Psychiatrist Scott Peck says, "Pain won't kill you, but running from it might.". Here is one of the
May 17, 2014 Judy rated it it was amazing  ·  review of another edition
I "discovered" Sue Monk Kidd when I finally read her breakout novel and watched the movie, "The Secret Life of Bees." I enjoyed so many things about her writing that I wanted to read more and was delighted to learn that she writes nonfiction as well as fiction.

In "When the Heart Waits," Kidd takes us along on her spiritual journey of discovering who she really is. She offers no simple answers or shortcuts. Like the ancients, she finds the spiritual disciplines of solitude and simplicity essentia
Rebecca Waring-Crane
Over 15 years ago a spiritual director pointed me to this book. Timing matters. I know that I read through Monk's personal journey, but it didn't resonate with me then. Now every page found home in me.

I cannot really read without writing and underlining, (nor can I write without reading). Happily, I realized this was a keeper and returned the library copy and got one of my own to enjoy and digest at leisure. As I write about life changes and the process of transition, I found Monk's thoughtful
Apr 09, 2013 Linda rated it it was amazing  ·  review of another edition
Spiritual crises. We all go through them. However, I never heard of a "Mid-life spiritual crises" until I read "When the Heart Waits". Recommended to me by Author, Ken Gire, I saw myself as if staring into a mirror.

Sue Monk Kidd, describes her own mid-life spiritual crises, with poignant, detailed stories of her own journey. Using the symbols that gave her a depth of understanding into her own soul, she takes you step by step down the path that completely altered her life, and set her on a new p
Apr 22, 2011 Tamra rated it really liked it  ·  review of another edition
Good quotes throughout as she describes her midlife experiences and crisis of spirit. I quote: "Sacred intent of life, of God-to move us continuously toward growth, toward recovering all that is lost and orphaned within us and restoring the divine image imprinted on our soul." Another quote: "...the confetti of scars and torn places we would like to be rid did we ever get the idea that God would supply us with quick fixes, that God is merely a rescuer and not a midwife?"
Mar 03, 2014 Krista rated it it was amazing  ·  review of another edition
This is one of my top five favorite books of all time.

I know something about waiting, and yet, I know nothing about waiting. This book reopened my eyes to the holiness to be found in waiting.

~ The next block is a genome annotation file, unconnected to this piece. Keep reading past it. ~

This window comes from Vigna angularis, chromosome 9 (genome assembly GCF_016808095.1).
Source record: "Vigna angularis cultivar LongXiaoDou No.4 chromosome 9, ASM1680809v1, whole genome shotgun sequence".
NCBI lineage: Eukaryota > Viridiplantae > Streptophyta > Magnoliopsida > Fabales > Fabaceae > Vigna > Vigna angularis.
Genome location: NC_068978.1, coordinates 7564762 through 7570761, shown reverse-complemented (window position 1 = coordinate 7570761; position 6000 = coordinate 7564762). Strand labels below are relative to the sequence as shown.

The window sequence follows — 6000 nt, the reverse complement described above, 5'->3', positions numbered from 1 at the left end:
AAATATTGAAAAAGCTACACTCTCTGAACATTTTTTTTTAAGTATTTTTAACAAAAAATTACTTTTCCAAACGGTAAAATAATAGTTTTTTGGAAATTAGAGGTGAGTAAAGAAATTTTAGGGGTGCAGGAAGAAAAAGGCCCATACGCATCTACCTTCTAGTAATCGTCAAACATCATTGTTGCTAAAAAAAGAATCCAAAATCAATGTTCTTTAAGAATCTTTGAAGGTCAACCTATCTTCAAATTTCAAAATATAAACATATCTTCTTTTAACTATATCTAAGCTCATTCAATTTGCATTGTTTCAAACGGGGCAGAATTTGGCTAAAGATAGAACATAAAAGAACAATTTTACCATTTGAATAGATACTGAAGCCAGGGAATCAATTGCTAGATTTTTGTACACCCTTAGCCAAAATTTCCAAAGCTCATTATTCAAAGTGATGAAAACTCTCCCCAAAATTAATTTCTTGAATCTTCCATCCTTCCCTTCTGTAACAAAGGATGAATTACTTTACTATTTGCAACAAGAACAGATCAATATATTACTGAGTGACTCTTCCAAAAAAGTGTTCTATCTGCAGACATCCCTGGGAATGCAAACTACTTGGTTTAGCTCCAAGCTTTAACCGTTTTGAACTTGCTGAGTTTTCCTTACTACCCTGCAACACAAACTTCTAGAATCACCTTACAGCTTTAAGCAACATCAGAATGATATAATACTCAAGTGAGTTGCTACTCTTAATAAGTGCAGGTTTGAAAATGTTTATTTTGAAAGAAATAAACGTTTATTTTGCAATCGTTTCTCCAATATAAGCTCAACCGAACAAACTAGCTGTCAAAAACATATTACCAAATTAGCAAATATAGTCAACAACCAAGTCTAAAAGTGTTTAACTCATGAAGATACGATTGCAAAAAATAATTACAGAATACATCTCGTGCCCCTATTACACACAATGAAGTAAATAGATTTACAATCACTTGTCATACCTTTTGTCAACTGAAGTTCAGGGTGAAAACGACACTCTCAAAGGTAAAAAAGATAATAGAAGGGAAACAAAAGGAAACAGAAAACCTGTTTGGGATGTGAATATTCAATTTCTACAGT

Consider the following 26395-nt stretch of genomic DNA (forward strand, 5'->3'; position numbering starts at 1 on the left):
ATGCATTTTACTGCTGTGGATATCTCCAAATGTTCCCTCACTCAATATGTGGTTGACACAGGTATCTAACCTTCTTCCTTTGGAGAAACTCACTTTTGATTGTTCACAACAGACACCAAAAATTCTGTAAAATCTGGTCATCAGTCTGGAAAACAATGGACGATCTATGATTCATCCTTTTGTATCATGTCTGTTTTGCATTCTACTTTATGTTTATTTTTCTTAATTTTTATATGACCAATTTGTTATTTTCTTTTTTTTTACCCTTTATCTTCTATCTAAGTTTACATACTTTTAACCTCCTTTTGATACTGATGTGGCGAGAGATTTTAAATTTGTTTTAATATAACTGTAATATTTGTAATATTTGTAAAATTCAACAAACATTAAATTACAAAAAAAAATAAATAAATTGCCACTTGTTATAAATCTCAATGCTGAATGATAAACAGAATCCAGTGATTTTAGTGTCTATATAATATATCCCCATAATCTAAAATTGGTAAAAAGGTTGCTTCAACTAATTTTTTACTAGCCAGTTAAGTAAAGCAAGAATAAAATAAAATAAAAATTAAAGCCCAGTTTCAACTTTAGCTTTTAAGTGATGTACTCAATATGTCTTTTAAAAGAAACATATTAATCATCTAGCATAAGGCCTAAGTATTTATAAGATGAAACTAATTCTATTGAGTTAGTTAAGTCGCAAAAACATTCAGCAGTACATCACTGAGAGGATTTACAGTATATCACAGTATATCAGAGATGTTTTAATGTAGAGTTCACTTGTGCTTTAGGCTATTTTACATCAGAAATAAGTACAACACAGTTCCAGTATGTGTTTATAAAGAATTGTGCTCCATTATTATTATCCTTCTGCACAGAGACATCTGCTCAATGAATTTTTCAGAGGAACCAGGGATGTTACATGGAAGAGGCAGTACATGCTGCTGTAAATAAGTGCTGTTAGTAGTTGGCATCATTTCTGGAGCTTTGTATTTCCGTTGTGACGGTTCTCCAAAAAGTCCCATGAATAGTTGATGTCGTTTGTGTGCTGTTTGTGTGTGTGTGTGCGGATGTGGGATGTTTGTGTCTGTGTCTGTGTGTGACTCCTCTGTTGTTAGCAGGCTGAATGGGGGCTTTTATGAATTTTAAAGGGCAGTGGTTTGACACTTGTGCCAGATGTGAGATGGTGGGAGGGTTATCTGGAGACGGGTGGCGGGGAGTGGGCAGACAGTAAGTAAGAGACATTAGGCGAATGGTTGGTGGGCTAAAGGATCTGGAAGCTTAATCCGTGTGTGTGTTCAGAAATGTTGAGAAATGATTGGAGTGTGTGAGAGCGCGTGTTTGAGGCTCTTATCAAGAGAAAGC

Dec 26, 2012 Zoe rated it liked it  ·  review of another edition
The first thing I have to note is that the title of the book, When the Heart Waits: Spiritual Direction for Life's Sacred Questions, doesn't quite fit. Very few questions are asked directly throughout the book and it offers direction only in a very broad sense. Having read the entire book, I *guess* I can understand how they chose the title, but frankly they could have done better.

The book focuses on Sue Monk Kidd's personal experiences as she goes through a midlife crisis. Although this was the
Dec 05, 2015 Mindy rated it it was amazing  ·  review of another edition
I have enjoyed every book I've read from Sue Monk Kidd - The Secret Life of Bees, The Invention of Wings. And When the Heart Waits did not disappoint either. She is clearly very well read and she has interwoven her love of books, from medieval Christian mystics to fairy tales to Jungian theorists to existential writers, into her very personal life journey. She is transparent, vulnerable, and patient to wait, all qualities that I admire. This book is a keeper that I will not pass on to others, ex ...more
Oct 07, 2016 Tanya rated it really liked it  ·  review of another edition
I love Kidd's writing! This book is full of gems. At times she perfectly describes feelings I have or have had in the past. She is talking about the dark times of waiting that we each have and compares it to the cocoon before a caterpillar becomes a butterfly. We often feel at these times that nothing is happening and we grow weary of waiting. But she points out that during these times, we can be growing and changing the most on the inside if we can remain patient and put forth a little effort. ...more
Feb 25, 2015 Emily rated it really liked it  ·  review of another edition
Really loved this book--I would say 4.5 stars. It resonated with me to my very core. The only thing preventing me from giving it 5 stars is that I felt like many parts of it were repetitive (perhaps that's fine because I needed it said over and over to get the point), but I felt like some of the more poignant part were overshadowed by the parts that weren't as necessary. But as a whole I would say it's been a long time since I read a book and related to so many of the passages. I kept underlinin ...more
Jacqueline Snider
I liked the book and her ideas about the chrysalis and the need to wait. I found she wrote a lot about God and is obviously religious and saw her evolution in relation to her relationship with God. That kind of turned me off because I am an agnostic. I don't see my evolution in relation to a God at all, I see it in relation to myself. I found that she relied very heavily on God and that I had to force myself to finish the book because I liked some of her ideas.

I like her fiction books a lot and